Gravel deposits swept into Nelson City’s largest river after flooding in August last year exposed the city to what was described by experts as an unreasonable flood risk.
As such, local environment infrastructure firm Nelmac was tasked to remove gravel build-up and instal a flood wall to reduce erosion at a natural turn in the river.
It was found that the safest, and least environmentally disruptive way to achieve this was to work on a dry riverbed. The Maitai River has a large catchment area and a reservoir prone to overflow. With a winter 2023 deadline, the work was time-critical.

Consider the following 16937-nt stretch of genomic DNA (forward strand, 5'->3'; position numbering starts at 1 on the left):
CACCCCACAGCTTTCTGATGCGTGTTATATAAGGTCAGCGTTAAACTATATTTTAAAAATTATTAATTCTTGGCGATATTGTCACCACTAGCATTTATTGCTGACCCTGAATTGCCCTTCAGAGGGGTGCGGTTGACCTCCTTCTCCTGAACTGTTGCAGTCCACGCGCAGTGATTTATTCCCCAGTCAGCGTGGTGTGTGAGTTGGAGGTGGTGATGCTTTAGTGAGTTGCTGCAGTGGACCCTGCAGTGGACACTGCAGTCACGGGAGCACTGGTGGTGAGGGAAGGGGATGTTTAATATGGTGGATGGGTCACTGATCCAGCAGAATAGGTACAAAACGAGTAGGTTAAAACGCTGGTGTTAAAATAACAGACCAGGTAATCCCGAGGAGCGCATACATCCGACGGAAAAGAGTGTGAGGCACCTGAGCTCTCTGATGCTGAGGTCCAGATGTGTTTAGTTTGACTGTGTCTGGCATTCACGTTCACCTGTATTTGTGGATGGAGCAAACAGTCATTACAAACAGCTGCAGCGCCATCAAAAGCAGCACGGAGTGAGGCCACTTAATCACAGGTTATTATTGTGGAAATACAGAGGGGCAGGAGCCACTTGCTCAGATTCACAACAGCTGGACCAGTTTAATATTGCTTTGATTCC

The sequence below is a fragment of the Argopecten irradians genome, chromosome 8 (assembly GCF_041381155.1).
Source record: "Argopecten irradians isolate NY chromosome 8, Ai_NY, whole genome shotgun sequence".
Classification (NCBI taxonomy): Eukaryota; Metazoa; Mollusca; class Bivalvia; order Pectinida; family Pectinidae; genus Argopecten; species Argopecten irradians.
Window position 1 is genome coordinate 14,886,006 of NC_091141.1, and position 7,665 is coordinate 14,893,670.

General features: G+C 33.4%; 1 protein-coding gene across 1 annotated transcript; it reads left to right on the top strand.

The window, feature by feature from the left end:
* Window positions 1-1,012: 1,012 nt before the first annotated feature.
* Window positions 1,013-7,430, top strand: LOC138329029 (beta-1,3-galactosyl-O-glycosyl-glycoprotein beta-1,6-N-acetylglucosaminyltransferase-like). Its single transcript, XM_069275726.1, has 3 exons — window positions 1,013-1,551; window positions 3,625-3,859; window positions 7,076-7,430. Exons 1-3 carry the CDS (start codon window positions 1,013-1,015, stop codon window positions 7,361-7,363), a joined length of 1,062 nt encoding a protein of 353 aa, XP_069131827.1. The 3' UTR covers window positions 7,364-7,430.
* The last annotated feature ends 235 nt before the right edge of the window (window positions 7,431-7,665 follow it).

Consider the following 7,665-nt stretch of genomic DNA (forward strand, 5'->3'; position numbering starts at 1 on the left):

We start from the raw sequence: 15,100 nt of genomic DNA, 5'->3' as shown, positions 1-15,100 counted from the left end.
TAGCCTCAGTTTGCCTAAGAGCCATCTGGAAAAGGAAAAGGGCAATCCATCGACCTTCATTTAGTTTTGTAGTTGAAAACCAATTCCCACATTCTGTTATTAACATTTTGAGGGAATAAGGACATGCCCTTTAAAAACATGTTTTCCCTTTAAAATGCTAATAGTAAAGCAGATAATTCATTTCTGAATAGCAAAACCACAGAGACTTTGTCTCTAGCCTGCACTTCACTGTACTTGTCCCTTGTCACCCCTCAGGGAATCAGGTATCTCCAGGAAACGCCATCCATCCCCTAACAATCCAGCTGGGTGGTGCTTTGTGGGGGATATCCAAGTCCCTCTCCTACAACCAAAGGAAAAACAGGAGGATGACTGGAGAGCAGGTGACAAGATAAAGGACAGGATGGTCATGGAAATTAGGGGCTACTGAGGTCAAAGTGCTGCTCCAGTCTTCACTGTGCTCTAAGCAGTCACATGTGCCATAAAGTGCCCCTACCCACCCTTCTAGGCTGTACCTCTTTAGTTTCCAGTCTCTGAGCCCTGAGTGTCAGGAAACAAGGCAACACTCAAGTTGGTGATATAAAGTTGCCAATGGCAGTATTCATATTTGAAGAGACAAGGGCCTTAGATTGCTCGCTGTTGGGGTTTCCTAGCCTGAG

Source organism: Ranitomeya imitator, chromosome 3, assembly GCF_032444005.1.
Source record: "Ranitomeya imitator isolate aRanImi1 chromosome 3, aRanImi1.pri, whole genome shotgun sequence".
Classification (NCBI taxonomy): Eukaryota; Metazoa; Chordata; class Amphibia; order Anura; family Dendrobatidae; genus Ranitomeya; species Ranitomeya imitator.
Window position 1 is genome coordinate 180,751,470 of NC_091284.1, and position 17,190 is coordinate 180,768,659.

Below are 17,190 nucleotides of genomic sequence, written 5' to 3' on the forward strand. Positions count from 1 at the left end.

Nelmac contracted Prime Pump, described as New Zealand’s largest dedicated civil pump supply business, to undertake the bypass of a 300-meter section of the river, leaving the exposed riverbed for the construction team to work in.
“With an estimated 750l/s flowing down the Maitai at any given time, that was no small task,” says George Everest, hire manager, Prime Pump.
Over-pumping helped to minimise the impact of heavy machinery on the river floor, and provided a greater opportunity to find and move river species while works were under way.
“We used BBA pumps, for their reliability and efficiency, deploying three BA180s and one BA300. To limit risk, the team used five discharge lines, each running the full 300m length of the bypass,” says Everest.
Prime Pump also had a crew on site 24/7 to monitor for water level fluctuations.
Based on the success of the initial bypass, Nelmac and Prime Pump over-pumped a second, 200m section of the river, using two additional BA150 pumps to handle the deeper water.